I’ve been running my mystery object for over three years now and I’ve decided to add another kind of post in order to share some of the odd and interesting objects that I come across as I work in the collections of the Horniman Museum.
To share these specimens I’ve chosen the name ‘Oddjects’ as a portmanteau of ‘Odd’ and ‘Objects’. Here’s the first:
This happens to be a Wolffish (Anarhichas sp.) specimen that was a mystery object back in 2010, but here I just want to use the specimen to capture the imagination and spark discussion rather than provide much in-depth interpretation.
What does this make you think of?
I hope you enjoy the Oddjects I plan to share – if you do I would heartily recommend also checking out the Twitter and Tumblr feeds for the Horniman’s collections review projects as they also share some great objects.
As I suspected, the distinctive shape of the skull makes this specimen easily recognisable as an owl (family Strigiformes). However, there are a couple of hundred species of owl, so there were plenty of possibilities to make a more specific identification.
This specimen has quite a distinctive slope to the forehead in profile view and a very clear groove down the midline of the cranium, which combined with the length of around 58mm narrowed down the likely suspects considerably.
Jake was the first to suggest the species I think it’s most likely to be, with palaeosam suggesting the other possible option and RH cautiously suggesting both. This skull belongs to an owl in the genus Continue reading →
A big list of you (Mieke Roth, Jake, mcarnall, Anthony wilkes, 23thorns, Cam Weir, henstridgesj, Rhea, leigh and Robin) managed to work out what this specimen was from and there were some really interesting explanations about how you came to your conclusions in response to Steven D. Garber’s comment:
Now, I’d like it even more if people explained why this skull looks the way it does.
This is a really interesting thing to consider, as it underlies the process of recognition and identification. As a biologist I might start by saying that the lacrimal foramina is on the edge of the orbit (as henstridgesj pointed out) which is indicative of a marsupial and that the dentition is indicative of a carnivorous mammal that isn’t a member of the placental Carnivora as it lacks carnassials, plus the dental formula appears to be ‘primitive’ from the photo ?.1.3.4/?.1.2.4 which narrows down the possibilities to just a few marsupial carnivores, and given the scale of the skull there is just one that fits the bill.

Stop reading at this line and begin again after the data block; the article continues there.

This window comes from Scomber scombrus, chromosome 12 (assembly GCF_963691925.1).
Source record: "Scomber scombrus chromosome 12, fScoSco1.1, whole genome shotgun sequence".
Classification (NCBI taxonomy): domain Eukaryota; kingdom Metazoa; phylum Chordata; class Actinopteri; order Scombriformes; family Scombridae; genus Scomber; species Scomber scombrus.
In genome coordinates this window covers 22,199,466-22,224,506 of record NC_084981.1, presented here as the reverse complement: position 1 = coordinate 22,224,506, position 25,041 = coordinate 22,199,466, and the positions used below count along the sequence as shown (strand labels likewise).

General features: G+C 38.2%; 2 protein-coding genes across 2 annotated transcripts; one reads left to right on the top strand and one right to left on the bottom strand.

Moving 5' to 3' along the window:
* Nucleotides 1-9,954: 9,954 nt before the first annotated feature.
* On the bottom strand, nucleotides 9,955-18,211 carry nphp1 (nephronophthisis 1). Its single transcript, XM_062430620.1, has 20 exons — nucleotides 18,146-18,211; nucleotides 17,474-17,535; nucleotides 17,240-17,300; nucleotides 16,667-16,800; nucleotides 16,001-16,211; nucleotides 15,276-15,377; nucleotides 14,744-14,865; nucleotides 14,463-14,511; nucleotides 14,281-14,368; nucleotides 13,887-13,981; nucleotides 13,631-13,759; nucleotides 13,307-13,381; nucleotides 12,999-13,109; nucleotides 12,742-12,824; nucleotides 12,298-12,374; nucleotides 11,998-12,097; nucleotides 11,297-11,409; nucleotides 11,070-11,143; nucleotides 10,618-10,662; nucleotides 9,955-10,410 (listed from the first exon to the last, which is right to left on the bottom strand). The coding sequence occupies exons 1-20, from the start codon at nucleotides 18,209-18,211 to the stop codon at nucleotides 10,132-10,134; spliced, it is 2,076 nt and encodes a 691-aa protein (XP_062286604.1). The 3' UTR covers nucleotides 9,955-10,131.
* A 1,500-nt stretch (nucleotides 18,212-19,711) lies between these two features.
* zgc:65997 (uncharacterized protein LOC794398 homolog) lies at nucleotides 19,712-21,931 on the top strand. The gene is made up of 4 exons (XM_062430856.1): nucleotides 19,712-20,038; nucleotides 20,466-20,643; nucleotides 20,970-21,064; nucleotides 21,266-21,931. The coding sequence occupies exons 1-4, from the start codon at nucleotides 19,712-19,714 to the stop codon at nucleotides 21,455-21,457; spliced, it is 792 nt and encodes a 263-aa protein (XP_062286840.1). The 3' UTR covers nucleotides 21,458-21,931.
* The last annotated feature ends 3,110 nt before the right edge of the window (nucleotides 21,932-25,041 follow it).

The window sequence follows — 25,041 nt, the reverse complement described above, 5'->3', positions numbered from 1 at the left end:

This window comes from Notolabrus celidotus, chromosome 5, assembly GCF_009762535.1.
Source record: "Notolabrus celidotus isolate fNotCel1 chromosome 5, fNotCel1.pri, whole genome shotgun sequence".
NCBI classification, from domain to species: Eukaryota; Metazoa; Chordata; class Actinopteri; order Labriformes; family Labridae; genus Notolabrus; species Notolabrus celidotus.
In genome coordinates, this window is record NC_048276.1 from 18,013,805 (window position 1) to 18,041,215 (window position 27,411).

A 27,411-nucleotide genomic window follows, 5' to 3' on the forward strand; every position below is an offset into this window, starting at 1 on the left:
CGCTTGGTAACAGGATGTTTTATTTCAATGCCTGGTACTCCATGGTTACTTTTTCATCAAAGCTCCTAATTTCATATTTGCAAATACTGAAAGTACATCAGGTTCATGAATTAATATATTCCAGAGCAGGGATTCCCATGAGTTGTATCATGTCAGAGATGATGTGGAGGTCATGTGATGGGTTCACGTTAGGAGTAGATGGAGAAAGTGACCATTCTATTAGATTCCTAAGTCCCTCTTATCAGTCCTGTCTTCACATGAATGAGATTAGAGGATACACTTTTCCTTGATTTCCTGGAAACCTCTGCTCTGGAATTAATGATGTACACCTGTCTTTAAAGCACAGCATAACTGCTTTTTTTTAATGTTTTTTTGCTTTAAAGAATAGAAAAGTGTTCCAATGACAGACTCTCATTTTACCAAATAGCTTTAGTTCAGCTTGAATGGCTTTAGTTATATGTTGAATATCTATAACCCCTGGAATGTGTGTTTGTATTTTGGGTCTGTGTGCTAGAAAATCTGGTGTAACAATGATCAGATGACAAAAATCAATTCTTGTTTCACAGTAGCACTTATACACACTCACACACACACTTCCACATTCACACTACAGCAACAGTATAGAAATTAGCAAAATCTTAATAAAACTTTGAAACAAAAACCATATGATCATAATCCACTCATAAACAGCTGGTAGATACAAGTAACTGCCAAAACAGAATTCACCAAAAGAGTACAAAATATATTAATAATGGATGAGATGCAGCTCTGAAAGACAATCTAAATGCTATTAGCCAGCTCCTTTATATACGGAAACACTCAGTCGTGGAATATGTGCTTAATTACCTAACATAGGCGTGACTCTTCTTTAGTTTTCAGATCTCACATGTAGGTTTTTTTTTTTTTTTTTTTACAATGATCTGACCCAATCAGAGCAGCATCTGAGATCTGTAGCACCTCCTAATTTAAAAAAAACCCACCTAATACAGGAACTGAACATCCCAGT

However, if I’m honest I’d say that the overall shape and robust structure of this specimen is very similar to specimens I’ve seen before belonging to the Continue reading →
On Friday I gave you this object from the Horniman collections to identify:
It’s fairly obvious that it’s a claw, but the question is what is it a claw from?
This claw was originally identified as being from a big cat of some kind, but it isn’t the right shape. A big cat claw has a thicker body with an acute sharp point – as with this Tiger claw:
Although different from the Tiger claw, the mystery claw has several similarities – mostly the fact that it’s laterally flattened. This suggests it’s from a mammal since birds have more rounded talons, as mentioned by henstridgesj. The mystery claw has a strong and long curve, that looks like an adaptation for climbing. The large size narrows it down to just a few possibilities and the little bump in the middle of the inside edge is quite distinctive.
There is a handy picture with a variety of claws that Carlos G found, which proved to be useful:
It was a bit of a tricky one, since a few vertebrae aren’t a huge amount to go on. However, the large size helps narrow it down, as do the distinctively long neural spines.
As Ric Morris and henstridgesj spotted, the vertebrae are very compressed, not providing much scope for movement, suggesting an animal that relies on a rigid backbone for support and transferring large forces. This is not something you see in whales (at least not after the cervical and first few thoracic vertebrae), since water supports their weight and they maintain some flexibility in their spine for changing their orientation in the water when swimming. That leaves us with very few terrestrial mammals big enough to have vertebrae of this size – particularly considering that these vertebrae are from a juvenile animal.
The neural spines are long, but not laterally flattened. This suggests that they are not from a large Buffalo, Hippopotamus or Rhinoceros, since all of these animals have their neural spines orientated as a dorsal blade. The only animal of the right size that has dorso-ventrally flattened neural spines in the mid-thoracic region (that I’m aware of) is the Continue reading →
On Friday I gave you this object from the collections of the Horniman Museum to identify:
The specimen had lost its label at some point in the past, so I had to identify it myself and was hoping to get your opinion on what it might be.
When I first saw it I noticed an odd scar running diagonally across the top of the cranium, which made me wonder if it was some kind of marine bird with an odd salt glad. Then I realised that the scar indicated something else entirely, which gave me the clue I needed to make the identification.